A program to eradicate opium
farming in Laos has been so successful that farmers there are in dire need
of economic assistance, the United Nations Office on Drugs and Crime (UNODC)
last week. Laos was the world's third-largest opium producer
in the mid-1990s, but production has dropped 93% since then thanks to the
cooperation of the Laotian government, the UNODC said.
Land-locked Laos is one of
the world's poorest countries with an average per capita income of less
than $6 a day. As part of the legendary Southeast Asian Golden Triangle
of opium, Laos and its peasant farmers benefited financially from the opium
trade. Now that source of income has largely vanished, and farmers
are hurting, UNODC head Antonio Maria Costa acknowledged.
"The progress that Laos has
made is quite dramatic," Costa said. But those who have seen their
livelihoods destroyed by eradication should be compensated, he said.
"We have a collective responsibility to ensure that the poorest of the
poor are not the ones who pay the price for successes in drug control."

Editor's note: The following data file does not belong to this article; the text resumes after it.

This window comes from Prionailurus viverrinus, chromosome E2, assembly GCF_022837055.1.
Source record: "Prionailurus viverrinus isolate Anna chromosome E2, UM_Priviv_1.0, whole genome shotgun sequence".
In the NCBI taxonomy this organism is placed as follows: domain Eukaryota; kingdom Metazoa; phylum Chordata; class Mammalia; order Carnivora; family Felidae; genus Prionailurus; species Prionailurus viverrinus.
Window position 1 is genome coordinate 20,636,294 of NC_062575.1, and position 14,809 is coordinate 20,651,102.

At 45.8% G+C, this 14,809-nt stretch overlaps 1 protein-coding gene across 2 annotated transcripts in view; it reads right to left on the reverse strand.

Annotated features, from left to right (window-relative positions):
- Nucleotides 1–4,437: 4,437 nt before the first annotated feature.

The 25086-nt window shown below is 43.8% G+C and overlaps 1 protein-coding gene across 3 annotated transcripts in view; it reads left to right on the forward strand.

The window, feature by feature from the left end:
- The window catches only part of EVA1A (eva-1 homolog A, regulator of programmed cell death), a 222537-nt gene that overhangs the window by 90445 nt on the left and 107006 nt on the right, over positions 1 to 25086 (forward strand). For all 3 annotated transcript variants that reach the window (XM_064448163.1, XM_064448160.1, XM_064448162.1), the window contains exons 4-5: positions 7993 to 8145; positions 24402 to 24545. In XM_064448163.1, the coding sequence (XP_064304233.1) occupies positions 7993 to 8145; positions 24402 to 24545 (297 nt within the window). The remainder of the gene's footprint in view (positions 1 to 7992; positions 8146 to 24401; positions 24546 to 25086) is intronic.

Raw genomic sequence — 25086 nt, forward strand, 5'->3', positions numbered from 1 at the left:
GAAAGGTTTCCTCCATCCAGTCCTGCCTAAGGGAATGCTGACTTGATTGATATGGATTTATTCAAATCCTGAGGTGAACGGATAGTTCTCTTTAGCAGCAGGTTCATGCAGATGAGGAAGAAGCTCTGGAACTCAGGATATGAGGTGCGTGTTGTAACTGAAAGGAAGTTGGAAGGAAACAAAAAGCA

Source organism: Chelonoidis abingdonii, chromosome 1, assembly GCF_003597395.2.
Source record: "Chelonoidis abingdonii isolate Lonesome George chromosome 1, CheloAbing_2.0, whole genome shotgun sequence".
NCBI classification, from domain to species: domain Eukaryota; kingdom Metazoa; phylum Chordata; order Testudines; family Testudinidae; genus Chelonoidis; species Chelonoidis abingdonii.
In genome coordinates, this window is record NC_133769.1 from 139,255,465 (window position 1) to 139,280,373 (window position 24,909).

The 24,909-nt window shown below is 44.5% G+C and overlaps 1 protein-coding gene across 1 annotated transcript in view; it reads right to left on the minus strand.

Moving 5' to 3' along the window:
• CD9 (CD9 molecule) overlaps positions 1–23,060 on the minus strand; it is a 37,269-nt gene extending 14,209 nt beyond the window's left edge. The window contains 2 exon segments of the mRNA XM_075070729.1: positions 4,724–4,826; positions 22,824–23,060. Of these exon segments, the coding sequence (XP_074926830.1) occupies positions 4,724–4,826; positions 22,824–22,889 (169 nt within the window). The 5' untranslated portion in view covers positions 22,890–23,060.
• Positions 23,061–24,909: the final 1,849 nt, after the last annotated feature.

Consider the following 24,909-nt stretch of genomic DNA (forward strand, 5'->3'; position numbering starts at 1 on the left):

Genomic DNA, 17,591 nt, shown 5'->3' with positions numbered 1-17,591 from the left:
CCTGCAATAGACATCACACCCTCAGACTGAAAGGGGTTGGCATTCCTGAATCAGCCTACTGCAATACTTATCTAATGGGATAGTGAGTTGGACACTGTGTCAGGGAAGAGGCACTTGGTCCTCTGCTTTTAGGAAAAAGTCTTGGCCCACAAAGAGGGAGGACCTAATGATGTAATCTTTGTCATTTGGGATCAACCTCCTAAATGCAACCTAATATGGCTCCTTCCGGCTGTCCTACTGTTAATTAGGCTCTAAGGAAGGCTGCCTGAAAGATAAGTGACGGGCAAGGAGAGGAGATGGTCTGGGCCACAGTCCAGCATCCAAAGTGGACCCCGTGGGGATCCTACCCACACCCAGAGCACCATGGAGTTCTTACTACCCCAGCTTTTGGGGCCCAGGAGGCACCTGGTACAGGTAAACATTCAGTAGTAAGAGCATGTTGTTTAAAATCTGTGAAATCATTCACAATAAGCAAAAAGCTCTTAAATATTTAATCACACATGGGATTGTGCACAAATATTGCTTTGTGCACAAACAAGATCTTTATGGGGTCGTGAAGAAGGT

The country is at a "critical juncture" if it is to stay essentially poppy-free,
Opium production in the Golden
Triangle (parts of Thailand, Laos, and Burma, or Myanmar) has declined
78% in the past decade, with Thailand declared opium free in 1993 and Laotian
cultivation declining to 4,500 acres last year compared to more than 60,000
acres in 1998.
|anti-opium posters, Nejat Center, Kabul, Afghanistan
But the price of freedom
from poppies is eternal vigilance, said Costa. "Even some 10 years
after Thailand and Vietnam officially eliminated opium, they still have
to eradicate many hectares of opium poppy every year."
Meanwhile, the peasant farmers
and drug traffickers of Afghanistan have taken up the burden of supplying
the world's junkies with their fixes. That war-torn country now accounts
for nearly 90% of world supply, which is at record levels despite the dramatic
reductions in the Golden Triangle.
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